This spring I spent two weeks in Italy. According to guidebooks and friends, April was ideal: after the rains, before the summer heat and the tourist season. That sounded plausible; but in the event, it rained every day, and the churches, museums, markets, gardens, ruins, and temples were thronged with tourists. Disappointment makes one philosophical. Since it’s hard to philosophize for very long about the weather, I soon began to reflect on the crowds.
I had prepared for the trip by reading Twilight in Italy and Sea and Sardinia by D. H. Lawrence and Old Calabria by Norman Douglas. Lovely books all and written, apparently, just before the Flood. Trains and boats were crowded in these books, but with Italians (the authors traveled second or third class), not tourists. Cultural sites and picturesque scenery were not, as now, overrun. Only artists and the upper or upper-middle classes either wanted to or could afford to visit, and as a result, those who came found what they were looking for. Unlike me.
In 1930 Ortega y Gasset published The Revolt of the Masses, whose opening pages announced a momentous phenomenon, which he called “plenitude” but might have called “crowdedness.” For the first time in Europe, Ortega wrote:
Towns are full of people, houses full of tenants, hotels full of guests, trains full of travelers, cafes full of customers, parks full of promenaders, consulting-rooms of famous doctors full of patients, theaters full of spectators, and beaches full of bathers. What previously was, in general, no problem, now begins to be an everyday one, namely, to find room.
Ortega was ambivalent about all this. No one, he admitted, could begrudge the people more pleasures or better medical care. But culture was another matter. He thought that while formerly most travelers were prepared, by training or inheritance, to appreciate art and historic places, the new crowds were not. The latter had come to assert themselves rather than submit themselves, or else – most often, in fact – for no definite purpose. The masses “have decided to advance to the foreground of social life, to occupy the places, to use the instruments, and to enjoy the pleasures hitherto reserved for the few.” Though this sounds unexceptionable, “it is evident that these places were never intended for the multitude, for their dimensions are too limited, and the crowd is continuously overflowing … “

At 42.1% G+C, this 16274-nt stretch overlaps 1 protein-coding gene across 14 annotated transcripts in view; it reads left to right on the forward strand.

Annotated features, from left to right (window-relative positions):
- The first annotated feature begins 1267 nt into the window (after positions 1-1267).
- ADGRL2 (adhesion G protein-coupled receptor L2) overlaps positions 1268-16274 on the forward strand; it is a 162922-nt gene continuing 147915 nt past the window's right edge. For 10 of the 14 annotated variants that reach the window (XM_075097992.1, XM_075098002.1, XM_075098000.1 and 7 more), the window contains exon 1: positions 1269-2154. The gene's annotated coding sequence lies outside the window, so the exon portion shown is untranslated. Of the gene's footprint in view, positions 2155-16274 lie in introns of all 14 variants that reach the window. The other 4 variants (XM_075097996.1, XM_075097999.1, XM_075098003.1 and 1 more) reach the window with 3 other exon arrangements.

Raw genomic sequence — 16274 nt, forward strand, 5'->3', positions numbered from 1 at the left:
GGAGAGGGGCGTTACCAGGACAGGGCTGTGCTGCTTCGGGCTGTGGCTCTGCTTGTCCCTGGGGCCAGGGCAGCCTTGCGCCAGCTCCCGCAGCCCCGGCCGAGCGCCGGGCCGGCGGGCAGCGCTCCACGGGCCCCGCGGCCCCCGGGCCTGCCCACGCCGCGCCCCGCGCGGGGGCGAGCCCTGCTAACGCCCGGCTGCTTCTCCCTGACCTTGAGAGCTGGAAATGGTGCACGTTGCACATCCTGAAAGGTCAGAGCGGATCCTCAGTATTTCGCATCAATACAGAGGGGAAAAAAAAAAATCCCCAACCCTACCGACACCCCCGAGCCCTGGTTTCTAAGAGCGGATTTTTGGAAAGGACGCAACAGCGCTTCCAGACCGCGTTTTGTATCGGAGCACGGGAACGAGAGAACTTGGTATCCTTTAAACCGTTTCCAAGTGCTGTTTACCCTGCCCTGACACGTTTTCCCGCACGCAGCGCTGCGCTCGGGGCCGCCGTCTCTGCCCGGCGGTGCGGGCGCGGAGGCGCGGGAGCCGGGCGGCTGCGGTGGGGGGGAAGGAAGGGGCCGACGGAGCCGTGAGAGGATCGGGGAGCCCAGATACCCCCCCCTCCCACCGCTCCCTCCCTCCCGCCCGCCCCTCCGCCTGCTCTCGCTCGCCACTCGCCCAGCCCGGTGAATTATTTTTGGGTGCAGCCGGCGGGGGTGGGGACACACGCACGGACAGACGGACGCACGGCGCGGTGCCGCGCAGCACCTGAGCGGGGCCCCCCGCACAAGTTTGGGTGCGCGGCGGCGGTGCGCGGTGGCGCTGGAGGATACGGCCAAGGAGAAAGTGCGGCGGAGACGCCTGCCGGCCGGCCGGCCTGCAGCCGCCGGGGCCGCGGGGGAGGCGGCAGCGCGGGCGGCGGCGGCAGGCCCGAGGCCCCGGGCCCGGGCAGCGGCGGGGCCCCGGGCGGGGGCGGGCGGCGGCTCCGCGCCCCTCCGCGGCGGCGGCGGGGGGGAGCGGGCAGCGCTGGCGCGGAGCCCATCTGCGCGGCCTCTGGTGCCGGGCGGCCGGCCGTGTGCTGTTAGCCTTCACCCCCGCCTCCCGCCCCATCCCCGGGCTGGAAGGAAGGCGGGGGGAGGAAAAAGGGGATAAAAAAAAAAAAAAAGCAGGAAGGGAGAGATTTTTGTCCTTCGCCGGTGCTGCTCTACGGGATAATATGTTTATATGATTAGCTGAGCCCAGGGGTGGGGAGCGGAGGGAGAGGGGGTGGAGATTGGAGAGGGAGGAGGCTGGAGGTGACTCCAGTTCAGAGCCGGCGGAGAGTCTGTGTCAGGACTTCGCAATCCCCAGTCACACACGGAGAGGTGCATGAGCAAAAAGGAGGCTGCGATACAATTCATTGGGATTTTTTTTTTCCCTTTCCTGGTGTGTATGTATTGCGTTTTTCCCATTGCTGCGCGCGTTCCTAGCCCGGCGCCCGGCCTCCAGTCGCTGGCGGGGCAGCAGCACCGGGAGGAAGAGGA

I must confess to similar retrograde feelings, especially about tour groups. Swarms of Spanish and Swedish high-school students pinned my companion and me against the wall at the summit of St. Peter’s. Everywhere we turned in the Boboli Gardens, we encountered chattering clumps of Italian junior-high-school students. We dashed from room to room in the Pitti Palace, trying to stay ahead of a German group with a very loud (and very pedestrian) guide. The mosaics at Sicily’s Piazza Armerina were splendid even in the rain – but only because the many groups present were mostly sheltering in the gift shop and cafeteria. And so on, everywhere.
All this may sound so commonplace, so predictable, so taken-for-granted a travel hazard that there’s not much point complaining about it. Actually, I’m not sure, on reflection, that I want to complain. Perhaps the crowd is even a cause for – guarded – celebration, for a muffled cheer. In theory, after all, the cultural landmarks of Europe are everyone’s heritage. Better a single confused, brief, distant glimpse of them than yet another generation of ignorance for half the population or more. Many of the crowd will have come for no reason they can articulate; but for others, out of a daily round of routine labor and consumption, the trip may be a shy, wistful homage to the higher life. And even if barren for the traveler, the trip may have a residual effect, may water a seed, blow on a spark, transmit a message to a child, neighbor, co-worker.